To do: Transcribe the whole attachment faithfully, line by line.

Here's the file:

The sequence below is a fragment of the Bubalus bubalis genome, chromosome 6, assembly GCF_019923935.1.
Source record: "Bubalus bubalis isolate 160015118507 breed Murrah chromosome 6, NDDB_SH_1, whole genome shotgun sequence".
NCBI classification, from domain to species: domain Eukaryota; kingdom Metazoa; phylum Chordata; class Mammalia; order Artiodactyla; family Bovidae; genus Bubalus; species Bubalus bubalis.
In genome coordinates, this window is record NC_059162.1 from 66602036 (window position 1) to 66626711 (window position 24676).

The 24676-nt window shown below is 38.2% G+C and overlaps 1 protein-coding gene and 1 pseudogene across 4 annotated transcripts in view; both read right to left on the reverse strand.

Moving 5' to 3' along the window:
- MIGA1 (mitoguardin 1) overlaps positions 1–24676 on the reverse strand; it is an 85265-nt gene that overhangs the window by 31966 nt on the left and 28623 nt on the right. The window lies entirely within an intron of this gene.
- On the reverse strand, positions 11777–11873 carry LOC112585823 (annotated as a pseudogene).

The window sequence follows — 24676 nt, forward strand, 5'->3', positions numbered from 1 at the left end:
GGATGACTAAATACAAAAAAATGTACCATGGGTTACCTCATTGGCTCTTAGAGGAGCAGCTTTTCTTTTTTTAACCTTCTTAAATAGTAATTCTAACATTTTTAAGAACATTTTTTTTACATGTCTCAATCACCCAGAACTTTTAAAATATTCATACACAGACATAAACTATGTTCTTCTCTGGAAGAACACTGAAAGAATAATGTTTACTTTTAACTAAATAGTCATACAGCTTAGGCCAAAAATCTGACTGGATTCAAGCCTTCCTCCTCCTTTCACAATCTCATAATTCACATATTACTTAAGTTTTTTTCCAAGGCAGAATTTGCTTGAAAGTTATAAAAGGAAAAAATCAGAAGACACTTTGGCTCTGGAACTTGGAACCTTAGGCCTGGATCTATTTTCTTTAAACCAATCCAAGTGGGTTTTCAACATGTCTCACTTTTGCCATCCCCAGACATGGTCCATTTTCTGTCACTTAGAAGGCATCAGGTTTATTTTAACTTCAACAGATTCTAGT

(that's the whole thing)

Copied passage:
The sequence below is a fragment of the Bubalus bubalis genome, chromosome 6, assembly GCF_019923935.1.
Source record: "Bubalus bubalis isolate 160015118507 breed Murrah chromosome 6, NDDB_SH_1, whole genome shotgun sequence".
NCBI classification, from domain to species: domain Eukaryota; kingdom Metazoa; phylum Chordata; class Mammalia; order Artiodactyla; family Bovidae; genus Bubalus; species Bubalus bubalis.
In genome coordinates, this window is record NC_059162.1 from 66602036 (window position 1) to 66626711 (window position 24676).

The 24676-nt window shown below is 38.2% G+C and overlaps 1 protein-coding gene and 1 pseudogene across 4 annotated transcripts in view; both read right to left on the reverse strand.

Moving 5' to 3' along the window:
- MIGA1 (mitoguardin 1) overlaps positions 1–24676 on the reverse strand; it is an 85265-nt gene that overhangs the window by 31966 nt on the left and 28623 nt on the right. The window lies entirely within an intron of this gene.
- On the reverse strand, positions 11777–11873 carry LOC112585823 (annotated as a pseudogene).

The window sequence follows — 24676 nt, forward strand, 5'->3', positions numbered from 1 at the left end:
GGATGACTAAATACAAAAAAATGTACCATGGGTTACCTCATTGGCTCTTAGAGGAGCAGCTTTTCTTTTTTTAACCTTCTTAAATAGTAATTCTAACATTTTTAAGAACATTTTTTTTACATGTCTCAATCACCCAGAACTTTTAAAATATTCATACACAGACATAAACTATGTTCTTCTCTGGAAGAACACTGAAAGAATAATGTTTACTTTTAACTAAATAGTCATACAGCTTAGGCCAAAAATCTGACTGGATTCAAGCCTTCCTCCTCCTTTCACAATCTCATAATTCACATATTACTTAAGTTTTTTTCCAAGGCAGAATTTGCTTGAAAGTTATAAAAGGAAAAAATCAGAAGACACTTTGGCTCTGGAACTTGGAACCTTAGGCCTGGATCTATTTTCTTTAAACCAATCCAAGTGGGTTTTCAACATGTCTCACTTTTGCCATCCCCAGACATGGTCCATTTTCTGTCACTTAGAAGGCATCAGGTTTATTTTAACTTCAACAGATTCTAGT